There is doubt that such stress on the city’s water table was considered at all. There is doubt that the effects of the excessive strain on the water supply was ever thought of.

Another downside is the traffic that plagues Baguio every Panagbenga. Bad enough during regular days, the standstill during the Panagbenga is a spectacle in itself, with chaos a regular occurrence as visitors and locals jockey around the narrow streets in the attempt to get to their destinations.

Perhaps the biggest downside is that residents of Metro Baguio are the minority in the City’s premier event. Statistics are not definite, but it is safe to presume that less than a fourth of those gathered last weekend were from Metro Baguio. So the spectacular shows of the Panagbenga serve not to entertain and awe the local residents themselves, but visitors from out of town.

Much as they would want to witness the world-famous Panagbenga events, locals mostly stay at home to avoid the massive crowds. It is only the more intrepid locals who join visitors as they stake out the better viewing places in the city streets early in the morning before the big events. Many, visitors and locals alike, often wait overnight so they could get the best views.

The less intrepid would have to be content with less-strategic places. Either way, however, the press of the crowd during the big events is also stressful. Many would be disappointed for not having a good view, and many more would be disappointed because they were crushed in the crowd.

Petty crime during Panagbenga also rockets, with pickpockets, bag slashers, and other lumpen characters sould also flock to Baguio, joining the local thieves, but this is another story in itself.

So the Panagbenga is a success, but it is a success more for businesspersons in the central business district.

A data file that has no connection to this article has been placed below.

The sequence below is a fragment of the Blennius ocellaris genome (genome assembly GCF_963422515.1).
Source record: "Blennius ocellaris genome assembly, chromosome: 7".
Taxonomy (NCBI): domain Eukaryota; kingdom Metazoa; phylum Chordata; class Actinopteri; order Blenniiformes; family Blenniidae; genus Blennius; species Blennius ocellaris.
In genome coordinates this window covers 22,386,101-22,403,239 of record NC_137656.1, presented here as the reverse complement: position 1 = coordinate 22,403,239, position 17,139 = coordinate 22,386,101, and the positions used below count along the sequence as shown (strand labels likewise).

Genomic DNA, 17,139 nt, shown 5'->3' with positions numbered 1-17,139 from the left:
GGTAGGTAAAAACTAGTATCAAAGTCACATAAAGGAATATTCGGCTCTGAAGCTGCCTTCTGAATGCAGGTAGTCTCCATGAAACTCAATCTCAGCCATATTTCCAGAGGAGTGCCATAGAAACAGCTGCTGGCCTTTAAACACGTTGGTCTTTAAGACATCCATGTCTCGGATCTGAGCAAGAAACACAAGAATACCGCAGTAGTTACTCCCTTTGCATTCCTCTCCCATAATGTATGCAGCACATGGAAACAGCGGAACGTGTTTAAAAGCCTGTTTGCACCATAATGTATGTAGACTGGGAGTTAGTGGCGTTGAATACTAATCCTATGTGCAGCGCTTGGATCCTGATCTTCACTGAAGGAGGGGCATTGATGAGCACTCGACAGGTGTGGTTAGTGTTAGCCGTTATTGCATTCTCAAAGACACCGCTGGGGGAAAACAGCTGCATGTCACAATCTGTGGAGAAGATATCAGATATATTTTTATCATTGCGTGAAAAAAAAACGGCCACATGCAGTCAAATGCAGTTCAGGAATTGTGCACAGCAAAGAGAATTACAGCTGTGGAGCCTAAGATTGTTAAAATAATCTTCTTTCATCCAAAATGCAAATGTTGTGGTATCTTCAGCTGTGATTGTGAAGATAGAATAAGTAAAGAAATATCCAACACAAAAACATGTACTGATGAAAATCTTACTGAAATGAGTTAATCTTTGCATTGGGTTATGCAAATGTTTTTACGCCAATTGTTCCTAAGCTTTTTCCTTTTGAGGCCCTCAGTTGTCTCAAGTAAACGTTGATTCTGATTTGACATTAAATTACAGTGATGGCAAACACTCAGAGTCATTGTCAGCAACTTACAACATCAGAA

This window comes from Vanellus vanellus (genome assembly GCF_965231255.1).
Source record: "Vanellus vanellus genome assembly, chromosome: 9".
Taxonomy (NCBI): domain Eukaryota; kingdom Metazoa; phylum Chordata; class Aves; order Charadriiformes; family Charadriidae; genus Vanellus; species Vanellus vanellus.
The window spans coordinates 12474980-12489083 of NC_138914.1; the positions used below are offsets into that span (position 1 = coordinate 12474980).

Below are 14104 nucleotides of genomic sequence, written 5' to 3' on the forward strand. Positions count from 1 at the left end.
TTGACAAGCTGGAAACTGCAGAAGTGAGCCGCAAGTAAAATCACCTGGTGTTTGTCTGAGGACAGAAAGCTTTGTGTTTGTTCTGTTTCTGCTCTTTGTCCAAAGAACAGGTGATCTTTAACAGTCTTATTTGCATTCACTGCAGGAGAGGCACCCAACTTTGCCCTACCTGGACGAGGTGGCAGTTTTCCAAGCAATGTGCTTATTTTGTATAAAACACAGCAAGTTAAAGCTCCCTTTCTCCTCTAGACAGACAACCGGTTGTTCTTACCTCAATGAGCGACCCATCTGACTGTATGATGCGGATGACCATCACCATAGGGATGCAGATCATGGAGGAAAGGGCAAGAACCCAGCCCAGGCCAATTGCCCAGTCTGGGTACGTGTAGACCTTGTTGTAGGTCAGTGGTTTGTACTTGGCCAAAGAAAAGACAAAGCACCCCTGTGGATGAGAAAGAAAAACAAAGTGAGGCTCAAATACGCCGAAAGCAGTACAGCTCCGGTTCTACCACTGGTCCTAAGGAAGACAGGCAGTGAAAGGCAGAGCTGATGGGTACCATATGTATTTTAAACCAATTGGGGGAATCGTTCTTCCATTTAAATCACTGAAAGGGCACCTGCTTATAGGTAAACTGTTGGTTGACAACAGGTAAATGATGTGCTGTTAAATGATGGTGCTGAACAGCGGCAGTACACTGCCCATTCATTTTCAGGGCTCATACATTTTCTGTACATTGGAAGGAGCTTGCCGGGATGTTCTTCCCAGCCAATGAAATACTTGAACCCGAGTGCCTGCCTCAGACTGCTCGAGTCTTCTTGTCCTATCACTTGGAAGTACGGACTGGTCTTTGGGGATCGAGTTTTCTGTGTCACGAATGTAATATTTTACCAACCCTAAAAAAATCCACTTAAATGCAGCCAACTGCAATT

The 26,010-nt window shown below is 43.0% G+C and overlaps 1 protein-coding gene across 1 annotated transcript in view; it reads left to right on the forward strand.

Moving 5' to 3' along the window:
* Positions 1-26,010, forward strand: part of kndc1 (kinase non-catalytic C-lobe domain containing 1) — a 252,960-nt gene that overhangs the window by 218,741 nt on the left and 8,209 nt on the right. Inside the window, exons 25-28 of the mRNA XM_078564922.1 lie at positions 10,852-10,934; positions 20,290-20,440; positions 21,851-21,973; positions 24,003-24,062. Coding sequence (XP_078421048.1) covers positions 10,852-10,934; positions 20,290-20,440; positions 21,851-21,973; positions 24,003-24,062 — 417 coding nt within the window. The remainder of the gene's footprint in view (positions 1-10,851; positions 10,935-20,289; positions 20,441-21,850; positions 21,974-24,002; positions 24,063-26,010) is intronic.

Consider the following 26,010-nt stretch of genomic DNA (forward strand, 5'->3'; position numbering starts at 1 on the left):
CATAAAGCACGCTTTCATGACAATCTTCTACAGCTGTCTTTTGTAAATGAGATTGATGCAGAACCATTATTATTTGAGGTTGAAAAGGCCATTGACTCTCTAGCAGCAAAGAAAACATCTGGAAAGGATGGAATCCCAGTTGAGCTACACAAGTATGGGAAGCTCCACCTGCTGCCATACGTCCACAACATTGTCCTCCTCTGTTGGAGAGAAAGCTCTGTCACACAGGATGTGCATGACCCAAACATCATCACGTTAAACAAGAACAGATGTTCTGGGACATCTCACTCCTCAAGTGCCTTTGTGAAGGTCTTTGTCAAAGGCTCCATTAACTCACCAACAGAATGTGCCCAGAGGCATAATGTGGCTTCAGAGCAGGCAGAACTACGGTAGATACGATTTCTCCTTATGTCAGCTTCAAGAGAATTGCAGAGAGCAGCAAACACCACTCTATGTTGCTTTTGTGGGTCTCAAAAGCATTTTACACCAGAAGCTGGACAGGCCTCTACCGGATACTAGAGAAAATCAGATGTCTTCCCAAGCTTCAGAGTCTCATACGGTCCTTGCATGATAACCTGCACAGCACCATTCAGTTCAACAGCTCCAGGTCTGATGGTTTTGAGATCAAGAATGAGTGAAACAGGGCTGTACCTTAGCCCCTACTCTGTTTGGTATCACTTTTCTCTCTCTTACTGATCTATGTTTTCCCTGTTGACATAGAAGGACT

For the rest of the city’s people, what the Panagbenga means is heavy traffic, lack of water, and higher prices of goods.

Even then, they are proud of the Panagbenga’s success. What is lacking, ultimately, is for the biggest winners to give back to the people a little something to compensate them for their jubilant misery.



Baguio City National High School contingents perform at the Athletic Oval during the Panagbenga Grand Street dancing competition. Photo by Redjie Melvic Cawis PIA


A Baguio lass poses during the Panagbenga Grand Street dancing. Redjie Melvic Cawis PIA


The University of Perpetual Help from Biñan, Laguna performs a “Baguio Metamophosis-influenced” exhibition during the Panagbenga Street dancing parade. Redjie Melvic Cawis PIA



Paintings during the Let A Thousand Flowers Bloom were paraded along the city thoroughfares during the Panagbenga Grand Street dancing parade. Photo by Redjie Melvic Cawis PIA


A Cordillera lass highlights the performance of a high school contingent at the Athletic Oval during the Panagbenga Grand Street dancing competition.Redjie Melvic Cawis PIA


Local Tourist Desiree Lucas admires flowers on display at a booth of Panagbenga’s Session Road in Bloom. Redjie MElvic Cawis PIA


Baguio Metamorphosis dancers led the Baguio Country Club contingent during the Grand Float parade. The group was the finalist in the ABS-CBN’s Pinoy Got Talent last year. Redjie MElvic Cawis PIA


Department of Tourism Secretary Alberto Lim aboard the DOT float during the Panagbenga Float Parade. Redjie MElvic Cawis PIA


Rabbit floats won in the recent Panagbenga Float parade last week. Here, the SM float tied with Samsung float during the Panagbenga Float Parade. Redjie MElvic Cawis PIA


Sam Milby aboard the Samsung Float waves to the crowd during the Panagbenga Float Parade. Samsung tied with SM for the first place in this year’s float parade. Redjie MElvic Cawis PIA